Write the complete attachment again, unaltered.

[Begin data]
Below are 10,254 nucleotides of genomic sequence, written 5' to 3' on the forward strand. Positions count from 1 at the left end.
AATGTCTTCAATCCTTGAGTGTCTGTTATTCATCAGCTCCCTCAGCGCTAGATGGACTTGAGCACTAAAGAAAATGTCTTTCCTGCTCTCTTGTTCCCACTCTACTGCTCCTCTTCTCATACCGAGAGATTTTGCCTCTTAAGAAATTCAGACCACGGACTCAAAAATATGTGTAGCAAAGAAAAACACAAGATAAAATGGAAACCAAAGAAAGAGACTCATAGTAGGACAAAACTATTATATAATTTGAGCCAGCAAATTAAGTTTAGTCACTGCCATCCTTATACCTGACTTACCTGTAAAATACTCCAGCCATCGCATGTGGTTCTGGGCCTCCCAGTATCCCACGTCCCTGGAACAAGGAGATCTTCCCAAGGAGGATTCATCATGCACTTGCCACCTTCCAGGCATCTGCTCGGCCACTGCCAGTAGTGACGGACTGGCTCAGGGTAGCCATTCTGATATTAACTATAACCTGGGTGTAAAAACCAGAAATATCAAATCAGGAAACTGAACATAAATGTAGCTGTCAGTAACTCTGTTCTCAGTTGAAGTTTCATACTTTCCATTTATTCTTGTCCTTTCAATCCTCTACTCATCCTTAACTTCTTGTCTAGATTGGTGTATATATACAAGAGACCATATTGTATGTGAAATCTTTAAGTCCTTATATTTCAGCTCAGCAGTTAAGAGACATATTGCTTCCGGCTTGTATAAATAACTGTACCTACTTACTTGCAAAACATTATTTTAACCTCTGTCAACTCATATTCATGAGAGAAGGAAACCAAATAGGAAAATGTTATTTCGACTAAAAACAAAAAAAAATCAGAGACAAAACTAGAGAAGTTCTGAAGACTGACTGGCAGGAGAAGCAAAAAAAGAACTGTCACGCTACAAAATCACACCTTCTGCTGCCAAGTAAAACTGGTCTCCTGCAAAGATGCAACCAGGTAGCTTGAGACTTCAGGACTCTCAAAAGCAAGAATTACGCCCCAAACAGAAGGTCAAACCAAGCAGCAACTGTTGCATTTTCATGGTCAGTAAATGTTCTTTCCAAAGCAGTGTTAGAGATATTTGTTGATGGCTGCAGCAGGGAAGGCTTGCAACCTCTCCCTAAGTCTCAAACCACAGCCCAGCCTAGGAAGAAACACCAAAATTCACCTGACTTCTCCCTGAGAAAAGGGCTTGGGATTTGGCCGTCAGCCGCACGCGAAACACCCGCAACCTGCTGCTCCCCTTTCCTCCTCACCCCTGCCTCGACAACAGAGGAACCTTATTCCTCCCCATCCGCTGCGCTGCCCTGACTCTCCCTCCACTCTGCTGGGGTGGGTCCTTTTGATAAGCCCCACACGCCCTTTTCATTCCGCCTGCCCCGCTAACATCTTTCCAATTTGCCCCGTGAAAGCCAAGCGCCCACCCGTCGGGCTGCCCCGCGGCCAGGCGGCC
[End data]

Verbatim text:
Below are 10,254 nucleotides of genomic sequence, written 5' to 3' on the forward strand. Positions count from 1 at the left end.
AATGTCTTCAATCCTTGAGTGTCTGTTATTCATCAGCTCCCTCAGCGCTAGATGGACTTGAGCACTAAAGAAAATGTCTTTCCTGCTCTCTTGTTCCCACTCTACTGCTCCTCTTCTCATACCGAGAGATTTTGCCTCTTAAGAAATTCAGACCACGGACTCAAAAATATGTGTAGCAAAGAAAAACACAAGATAAAATGGAAACCAAAGAAAGAGACTCATAGTAGGACAAAACTATTATATAATTTGAGCCAGCAAATTAAGTTTAGTCACTGCCATCCTTATACCTGACTTACCTGTAAAATACTCCAGCCATCGCATGTGGTTCTGGGCCTCCCAGTATCCCACGTCCCTGGAACAAGGAGATCTTCCCAAGGAGGATTCATCATGCACTTGCCACCTTCCAGGCATCTGCTCGGCCACTGCCAGTAGTGACGGACTGGCTCAGGGTAGCCATTCTGATATTAACTATAACCTGGGTGTAAAAACCAGAAATATCAAATCAGGAAACTGAACATAAATGTAGCTGTCAGTAACTCTGTTCTCAGTTGAAGTTTCATACTTTCCATTTATTCTTGTCCTTTCAATCCTCTACTCATCCTTAACTTCTTGTCTAGATTGGTGTATATATACAAGAGACCATATTGTATGTGAAATCTTTAAGTCCTTATATTTCAGCTCAGCAGTTAAGAGACATATTGCTTCCGGCTTGTATAAATAACTGTACCTACTTACTTGCAAAACATTATTTTAACCTCTGTCAACTCATATTCATGAGAGAAGGAAACCAAATAGGAAAATGTTATTTCGACTAAAAACAAAAAAAAATCAGAGACAAAACTAGAGAAGTTCTGAAGACTGACTGGCAGGAGAAGCAAAAAAAGAACTGTCACGCTACAAAATCACACCTTCTGCTGCCAAGTAAAACTGGTCTCCTGCAAAGATGCAACCAGGTAGCTTGAGACTTCAGGACTCTCAAAAGCAAGAATTACGCCCCAAACAGAAGGTCAAACCAAGCAGCAACTGTTGCATTTTCATGGTCAGTAAATGTTCTTTCCAAAGCAGTGTTAGAGATATTTGTTGATGGCTGCAGCAGGGAAGGCTTGCAACCTCTCCCTAAGTCTCAAACCACAGCCCAGCCTAGGAAGAAACACCAAAATTCACCTGACTTCTCCCTGAGAAAAGGGCTTGGGATTTGGCCGTCAGCCGCACGCGAAACACCCGCAACCTGCTGCTCCCCTTTCCTCCTCACCCCTGCCTCGACAACAGAGGAACCTTATTCCTCCCCATCCGCTGCGCTGCCCTGACTCTCCCTCCACTCTGCTGGGGTGGGTCCTTTTGATAAGCCCCACACGCCCTTTTCATTCCGCCTGCCCCGCTAACATCTTTCCAATTTGCCCCGTGAAAGCCAAGCGCCCACCCGTCGGGCTGCCCCGCGGCCAGGCGGCC